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Schedules of Rates – a SoRe point?


Schedules of rates (SoRs) are dull and technical but they have their own part to play in customer service for insurers. The proliferation of SoRs in the property insurance industry is having a detrimental effect on insurers and their customers, and this article is intended to demonstrate why. After 25+ years in the property insurance claims industry we can see that too many schedules of rates:

The problem

As a supplier to the property insurance industry MA Group manages many different pricing schemes, performance management systems and claims processes for its insurance clients. We pride ourselves on our ability to offer a bespoke solution for each client using the excellent systems, staff and training that we have in place to ensure we can do this well.

But for suppliers and surveyors in general it’s even more challenging, especially when they are on the ground dealing with customers face to face, particularly because of one area that needs to be addressed by the industry: what is the right schedules of rates to use? How does the sector drive consistency whilst maintaining commercial and competitive advantage?

Our suppliers have on average 12 SoRs to deal with (that’s just for MA Group clients – there are many more out there in the industry!) Every time they have to survey a claim, they have to work out for which insurer they are surveying, then which schedules of rates they need to use and then sort through hundreds of line items to price for the insured works. One of our suppliers, Proserve Building Solutions Limited, says:

“The problem is the variety of SoR’s itself! They don’t all read the same – and line items don’t necessarily cover the same thing. Some are very basic with not all the line items you need and some read in a completely different way but basically cover the same job. This extends the time for the surveyor to upload the scopes as they have to spend time searching for items on the lesser used SoR’s.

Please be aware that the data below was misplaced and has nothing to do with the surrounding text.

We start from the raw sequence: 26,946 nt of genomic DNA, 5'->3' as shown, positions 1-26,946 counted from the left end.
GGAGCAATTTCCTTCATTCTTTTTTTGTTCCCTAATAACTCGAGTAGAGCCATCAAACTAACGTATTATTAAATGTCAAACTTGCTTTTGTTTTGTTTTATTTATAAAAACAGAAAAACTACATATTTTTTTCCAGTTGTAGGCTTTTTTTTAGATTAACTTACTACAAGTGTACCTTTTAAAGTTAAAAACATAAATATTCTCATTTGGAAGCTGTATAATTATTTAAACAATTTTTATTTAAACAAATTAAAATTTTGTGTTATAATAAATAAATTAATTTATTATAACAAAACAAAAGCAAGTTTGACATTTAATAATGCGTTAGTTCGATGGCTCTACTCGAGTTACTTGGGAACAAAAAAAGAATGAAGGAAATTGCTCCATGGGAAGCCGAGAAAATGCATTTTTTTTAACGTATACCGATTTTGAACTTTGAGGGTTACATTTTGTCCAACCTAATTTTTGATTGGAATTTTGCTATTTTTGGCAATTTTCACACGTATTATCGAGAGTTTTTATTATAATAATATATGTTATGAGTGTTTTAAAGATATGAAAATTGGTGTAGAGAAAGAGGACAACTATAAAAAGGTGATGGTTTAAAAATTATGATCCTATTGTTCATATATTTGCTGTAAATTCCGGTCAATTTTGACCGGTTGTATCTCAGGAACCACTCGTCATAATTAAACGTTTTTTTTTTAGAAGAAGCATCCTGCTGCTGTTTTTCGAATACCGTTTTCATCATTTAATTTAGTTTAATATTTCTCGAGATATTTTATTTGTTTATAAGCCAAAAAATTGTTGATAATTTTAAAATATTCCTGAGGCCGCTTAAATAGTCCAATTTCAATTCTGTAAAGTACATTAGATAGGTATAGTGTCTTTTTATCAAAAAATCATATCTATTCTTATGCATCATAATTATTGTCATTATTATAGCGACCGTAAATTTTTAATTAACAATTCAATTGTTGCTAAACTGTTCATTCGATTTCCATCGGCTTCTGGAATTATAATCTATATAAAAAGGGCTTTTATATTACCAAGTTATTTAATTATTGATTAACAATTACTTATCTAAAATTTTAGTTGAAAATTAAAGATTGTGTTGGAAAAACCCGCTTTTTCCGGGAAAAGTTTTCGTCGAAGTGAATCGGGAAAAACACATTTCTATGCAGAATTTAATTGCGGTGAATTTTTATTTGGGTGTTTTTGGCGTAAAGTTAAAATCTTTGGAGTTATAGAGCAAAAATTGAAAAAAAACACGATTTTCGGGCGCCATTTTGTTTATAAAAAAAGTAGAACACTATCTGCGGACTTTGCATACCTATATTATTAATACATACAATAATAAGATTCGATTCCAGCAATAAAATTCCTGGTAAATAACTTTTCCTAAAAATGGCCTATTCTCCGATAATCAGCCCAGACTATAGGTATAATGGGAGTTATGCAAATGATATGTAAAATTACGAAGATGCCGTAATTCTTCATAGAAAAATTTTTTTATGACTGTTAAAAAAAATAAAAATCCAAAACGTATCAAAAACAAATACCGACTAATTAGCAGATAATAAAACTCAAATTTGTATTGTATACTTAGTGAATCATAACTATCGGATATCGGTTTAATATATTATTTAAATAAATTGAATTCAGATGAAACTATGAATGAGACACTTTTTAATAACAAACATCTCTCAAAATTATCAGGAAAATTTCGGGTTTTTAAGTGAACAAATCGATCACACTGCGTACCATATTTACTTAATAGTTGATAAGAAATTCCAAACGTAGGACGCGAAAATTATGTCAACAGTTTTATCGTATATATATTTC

Uplifts differ for each client and prices differ which means the money received for similar jobs can differ quite dramatically from client to client. This can be tricky for contractors as we are all aware profit margins for contractors are slight anyway.”

Independent surveying propositions are generally paid on a fixed price per survey, no matter how small or large, simple or complicated the survey. And they typically have around 20 minutes to do each one, with variations common place and the use of variable costs (Provisional Sums) excessive. No wonder Schedules of Rates are a SoRe point amongst our suppliers and surveyors in general! So it’s no wonder more than 20% of schedule line items never get used.

The basics of a good SoR

How does an insurer know if its schedules of rates is appropriate and working in its best interests, compared to other SoRs? There are some basic requirements all starting with the Royal Institute of Chartered Surveyors (RICS).

RICS promotes and enforces the highest professional qualifications and standards in the development and management of land, real estate, construction and infrastructure. Their expertise covers, amongst other things, property valuation and management and the costing and leadership of construction projects.